Working together, parents and schools can help students to navigate the upcoming school year successfully – both physically and mentally.
Wisconsin Family Ties is a statewide, parent-run organization that supports families that include children or adolescents with social, emotional, behavioral, or mental health challenges. To learn more about Wisconsin Family Ties and the services they provide, visit www.wifamilyties.org.

 

Enough Already!  Stop Raising Awareness and Do Something

Enough Already!  Stop Raising Awareness and Do Something

Enough Already!  Stop Raising Awareness and Do Something

     by Hugh Davis, executive director of Wisconsin FamilyTies

This past week was designated Children’s Mental Health Awareness Week, as have all first full weeks in May for more than two decades.  Across the nation, there were articles, proclamations, promotions, and events.  Thousands upon thousands of person-hours were spent in planning for these activities.  Is it worth it?

The “awareness” phenomenon is not unique to mental health:  The US Department of Health and Human Services lists 225 national health observances on its website[1].  Over the past decade, however, more people have come to question the benefit of awareness days.  “Days, weeks, months are dedicated to the awareness of different health conditions, often without a clear definition of what ‘awareness’ means, or what, exactly, is supposed to come of it.”[2]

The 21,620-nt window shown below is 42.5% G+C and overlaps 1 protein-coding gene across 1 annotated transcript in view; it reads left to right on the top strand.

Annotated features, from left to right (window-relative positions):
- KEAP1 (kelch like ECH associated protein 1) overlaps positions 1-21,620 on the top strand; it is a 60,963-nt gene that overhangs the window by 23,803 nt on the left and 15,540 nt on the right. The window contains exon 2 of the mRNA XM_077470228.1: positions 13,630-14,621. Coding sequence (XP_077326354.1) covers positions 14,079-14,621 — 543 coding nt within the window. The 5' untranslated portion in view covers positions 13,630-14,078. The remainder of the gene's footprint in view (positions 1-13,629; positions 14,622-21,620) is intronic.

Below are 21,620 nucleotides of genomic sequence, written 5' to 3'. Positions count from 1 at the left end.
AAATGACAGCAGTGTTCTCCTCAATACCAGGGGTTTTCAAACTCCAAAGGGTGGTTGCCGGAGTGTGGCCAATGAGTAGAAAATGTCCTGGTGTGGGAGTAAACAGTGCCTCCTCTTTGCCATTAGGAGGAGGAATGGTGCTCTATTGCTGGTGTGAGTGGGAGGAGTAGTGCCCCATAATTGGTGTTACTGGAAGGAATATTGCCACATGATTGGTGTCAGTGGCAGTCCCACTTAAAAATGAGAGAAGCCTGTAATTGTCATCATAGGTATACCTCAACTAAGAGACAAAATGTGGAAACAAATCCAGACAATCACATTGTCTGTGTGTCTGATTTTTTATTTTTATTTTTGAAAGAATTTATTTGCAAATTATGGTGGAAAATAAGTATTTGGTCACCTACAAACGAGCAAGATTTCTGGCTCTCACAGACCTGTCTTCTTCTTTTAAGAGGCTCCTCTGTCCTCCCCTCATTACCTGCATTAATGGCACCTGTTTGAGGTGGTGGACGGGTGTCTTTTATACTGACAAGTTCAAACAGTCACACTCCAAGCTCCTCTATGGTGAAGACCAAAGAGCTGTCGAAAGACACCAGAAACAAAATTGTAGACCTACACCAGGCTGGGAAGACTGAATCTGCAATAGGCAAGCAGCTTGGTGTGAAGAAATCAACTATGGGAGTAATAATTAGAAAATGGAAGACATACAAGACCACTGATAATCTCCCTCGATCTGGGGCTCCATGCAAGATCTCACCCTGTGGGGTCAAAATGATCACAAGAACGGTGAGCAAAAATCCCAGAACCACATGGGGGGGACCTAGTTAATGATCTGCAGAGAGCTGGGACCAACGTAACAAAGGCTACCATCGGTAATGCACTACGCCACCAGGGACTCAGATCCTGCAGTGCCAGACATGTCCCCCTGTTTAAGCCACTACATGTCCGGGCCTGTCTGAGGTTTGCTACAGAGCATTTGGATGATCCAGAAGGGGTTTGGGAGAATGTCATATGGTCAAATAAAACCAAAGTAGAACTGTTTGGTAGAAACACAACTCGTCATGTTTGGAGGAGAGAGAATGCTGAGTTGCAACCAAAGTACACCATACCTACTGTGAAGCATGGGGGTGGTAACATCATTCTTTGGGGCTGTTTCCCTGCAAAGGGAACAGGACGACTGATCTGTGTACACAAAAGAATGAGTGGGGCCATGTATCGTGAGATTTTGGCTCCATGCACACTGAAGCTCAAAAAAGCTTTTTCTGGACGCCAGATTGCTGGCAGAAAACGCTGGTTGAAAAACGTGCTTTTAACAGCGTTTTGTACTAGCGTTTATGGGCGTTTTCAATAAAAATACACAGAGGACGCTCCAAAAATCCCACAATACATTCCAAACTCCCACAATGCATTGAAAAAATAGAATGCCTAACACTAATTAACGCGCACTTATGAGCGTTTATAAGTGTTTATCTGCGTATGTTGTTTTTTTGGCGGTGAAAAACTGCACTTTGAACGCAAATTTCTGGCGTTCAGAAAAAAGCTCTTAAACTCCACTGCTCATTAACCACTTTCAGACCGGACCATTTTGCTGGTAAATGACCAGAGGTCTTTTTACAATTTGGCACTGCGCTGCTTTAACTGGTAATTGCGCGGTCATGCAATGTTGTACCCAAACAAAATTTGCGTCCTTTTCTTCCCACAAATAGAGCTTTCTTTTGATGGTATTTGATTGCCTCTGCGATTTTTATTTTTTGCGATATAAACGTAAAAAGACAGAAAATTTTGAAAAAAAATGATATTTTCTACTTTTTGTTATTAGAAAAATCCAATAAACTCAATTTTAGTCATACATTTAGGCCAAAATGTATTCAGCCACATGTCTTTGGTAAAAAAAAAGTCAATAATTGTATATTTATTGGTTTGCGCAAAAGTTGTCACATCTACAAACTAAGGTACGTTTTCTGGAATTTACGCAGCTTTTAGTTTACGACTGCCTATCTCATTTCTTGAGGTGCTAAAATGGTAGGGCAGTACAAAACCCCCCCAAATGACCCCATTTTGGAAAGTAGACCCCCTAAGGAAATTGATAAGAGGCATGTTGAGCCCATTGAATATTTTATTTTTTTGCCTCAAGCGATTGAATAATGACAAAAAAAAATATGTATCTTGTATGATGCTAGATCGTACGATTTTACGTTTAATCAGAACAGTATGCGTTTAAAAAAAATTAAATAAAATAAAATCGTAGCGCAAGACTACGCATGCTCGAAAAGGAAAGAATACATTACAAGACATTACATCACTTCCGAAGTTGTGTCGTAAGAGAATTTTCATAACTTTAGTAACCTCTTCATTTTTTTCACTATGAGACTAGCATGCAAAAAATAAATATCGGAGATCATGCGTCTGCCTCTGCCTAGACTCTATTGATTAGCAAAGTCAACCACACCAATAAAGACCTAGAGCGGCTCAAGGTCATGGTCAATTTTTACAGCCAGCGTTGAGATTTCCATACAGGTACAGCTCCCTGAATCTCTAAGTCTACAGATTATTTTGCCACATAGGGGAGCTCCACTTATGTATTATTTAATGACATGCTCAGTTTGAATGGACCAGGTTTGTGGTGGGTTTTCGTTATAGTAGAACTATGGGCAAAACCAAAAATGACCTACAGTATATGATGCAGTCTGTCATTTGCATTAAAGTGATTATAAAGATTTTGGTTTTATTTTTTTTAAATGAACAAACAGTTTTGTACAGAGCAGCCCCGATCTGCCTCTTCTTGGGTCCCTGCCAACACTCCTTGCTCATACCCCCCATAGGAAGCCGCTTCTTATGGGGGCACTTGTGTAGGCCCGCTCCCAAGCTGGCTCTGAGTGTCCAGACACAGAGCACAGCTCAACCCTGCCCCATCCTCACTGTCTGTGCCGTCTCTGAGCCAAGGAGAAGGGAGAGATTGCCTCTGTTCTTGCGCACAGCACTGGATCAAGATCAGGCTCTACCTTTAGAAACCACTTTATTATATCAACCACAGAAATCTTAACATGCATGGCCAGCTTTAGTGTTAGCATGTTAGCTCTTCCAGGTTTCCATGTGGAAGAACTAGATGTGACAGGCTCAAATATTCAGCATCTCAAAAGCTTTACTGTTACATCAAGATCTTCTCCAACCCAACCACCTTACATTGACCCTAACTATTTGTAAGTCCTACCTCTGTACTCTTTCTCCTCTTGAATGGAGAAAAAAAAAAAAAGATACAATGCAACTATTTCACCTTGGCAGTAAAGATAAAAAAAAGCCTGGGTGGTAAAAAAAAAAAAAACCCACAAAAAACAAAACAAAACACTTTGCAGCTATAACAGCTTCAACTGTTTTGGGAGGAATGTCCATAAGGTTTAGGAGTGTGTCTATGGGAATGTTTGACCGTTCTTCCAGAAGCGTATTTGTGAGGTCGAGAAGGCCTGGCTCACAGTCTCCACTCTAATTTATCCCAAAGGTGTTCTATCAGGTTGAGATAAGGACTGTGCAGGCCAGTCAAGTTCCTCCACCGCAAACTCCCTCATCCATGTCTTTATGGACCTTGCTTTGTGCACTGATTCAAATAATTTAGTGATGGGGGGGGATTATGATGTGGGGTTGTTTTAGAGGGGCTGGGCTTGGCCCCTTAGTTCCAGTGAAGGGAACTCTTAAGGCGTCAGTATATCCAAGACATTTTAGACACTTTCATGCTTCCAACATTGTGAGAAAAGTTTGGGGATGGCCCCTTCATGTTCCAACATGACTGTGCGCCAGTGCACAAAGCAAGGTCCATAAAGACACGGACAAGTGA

Some researchers are finding that awareness days are not only ineffective, they may also be harmful.  “If left unchecked, health awareness days may do little more than reinforce ideologies of individual responsibility and the false notion that adverse health outcomes are simply the product of misinformed behaviors.”[3]  People who have experienced mental health challenges concur.  Poet and activist Faith Boersma states that awareness-raising without consciousness-raising is “a cementing of the very systems of oppression that have been dehumanizing those of us with labels of ‘mentally ill’ for centuries.”[4]